Try to determine a) if they are alright b) if they ever intend coming back c) if all else just for curiosity’s sake try to establish the reason why. Write, call or email asking them to get in touch. Give them a deadline date to do so, advise them that you will assume they no longer with to work with you if they do not get in touch. There is no point worrying about notice periods etc, it wastes time just pay them up to the last day they worked and any annual leave accrued, issue the P45 and move on.
Dismissals with an immediate bang
They’ve handed in their notice, its all going ok sort of and all of a sudden they tell you, I’m not working to the end of my notice and that’s it.
What should you do?
Well if you were happy for them to work their notice and they don’t want to, they have waived their right to work their contracted notice and for this they do not get paid. Put it in writing and move on.
I want you gone and NOW!
They’ve handed in their notice and things have gone from bad to worse, you can’t bear the sight of them and they have no intention of doing a stroke of work until that last day. You want them gone and now.
What should you do?
If you do then you have to pay for it. You put them on ‘gardening leave’ tell them not to come in anymore and pay them up to the end of their notice. This dismissal process tends to be the easiest.
And finally…… the references
The very least you should do, is give a factual reference confirming job title and dates of employment and always include a disclaimer. Avoid all personal opinions and keep it as benign or as neutral as possible.
Get in touch if you need help with references, dismissals and/or leavers.
This is the time of year the rows start – the annual leave booking season. Wall calendars and online calendars are pored over and leave is booked, most of it around the same time, there will be rows between parents and non parents about who should take priority and why and on we go.
So it makes sense to have a few set of rules to try and take the tension out of the whole thing.
Firstly be clear about how much leave can be blocked in one go i.e. one, two week blocks (financial services now insist on this), if there is a cap i.e. two weeks maximum etc.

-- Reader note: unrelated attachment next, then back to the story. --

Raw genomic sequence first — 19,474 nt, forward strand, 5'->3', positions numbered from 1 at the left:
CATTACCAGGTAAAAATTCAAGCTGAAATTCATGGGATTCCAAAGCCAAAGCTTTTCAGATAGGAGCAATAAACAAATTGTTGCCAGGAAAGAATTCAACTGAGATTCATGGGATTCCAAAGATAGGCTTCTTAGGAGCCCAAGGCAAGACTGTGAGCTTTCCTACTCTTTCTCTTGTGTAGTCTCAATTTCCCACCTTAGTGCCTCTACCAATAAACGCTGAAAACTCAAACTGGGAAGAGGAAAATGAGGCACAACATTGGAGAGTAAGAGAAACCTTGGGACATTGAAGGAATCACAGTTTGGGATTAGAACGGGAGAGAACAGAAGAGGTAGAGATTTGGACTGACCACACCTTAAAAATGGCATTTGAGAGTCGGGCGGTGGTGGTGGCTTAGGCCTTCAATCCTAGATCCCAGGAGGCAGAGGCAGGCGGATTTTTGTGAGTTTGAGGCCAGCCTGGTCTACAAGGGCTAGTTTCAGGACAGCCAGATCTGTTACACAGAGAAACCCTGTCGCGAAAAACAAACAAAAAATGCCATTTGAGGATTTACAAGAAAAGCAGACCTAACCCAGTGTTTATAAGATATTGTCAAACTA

Secondly, be clear how much advance notice must be given, a month’s notice is usually acceptable if you want to book a week, 2 days is not acceptable if you want to book anything at all and if leave needs to be approved by a manager or some such.
Thirdly, be clear leave can be refused, obviously as a last resort and with good reason but it’s good to get the story straight.
Fourthly, be very clear about how many employees can be out at the same time. It never ceases to amaze me, no matter how often you say it and set the limits, they will give it a go anyway and all book the same time off and fight about it for weeks afterwards.
Fifthly, be very clear what precedents you want to set i.e. if you had the first two weeks off in July last year, you might not get it this year, same goes for half terms, school holidays and Christmas.
Sixthly, what the rules are if you are sick on holidays (holiday can be claimed back if proven), if your flight is delayed (usually unpaid, get proof) and you don’t get back when you are supposed to, the rules around social media and mixing the professional with personal, working on holiday, using the work mobile on holiday etc.
And as an aside, it’s amazing how many of my clients who are schools that have set holidays agreed years in advance, encounter the same problems with leave! So if you are a school struggling with leave requests outside of school holidays, call me 0330 555 1139.
Finally, when it comes to annual leave, be fair, consistent and apply the rules to all staff, no exceptions.
If in doubt contact CrosseHR, we’ll draft a policy for you to be proud of.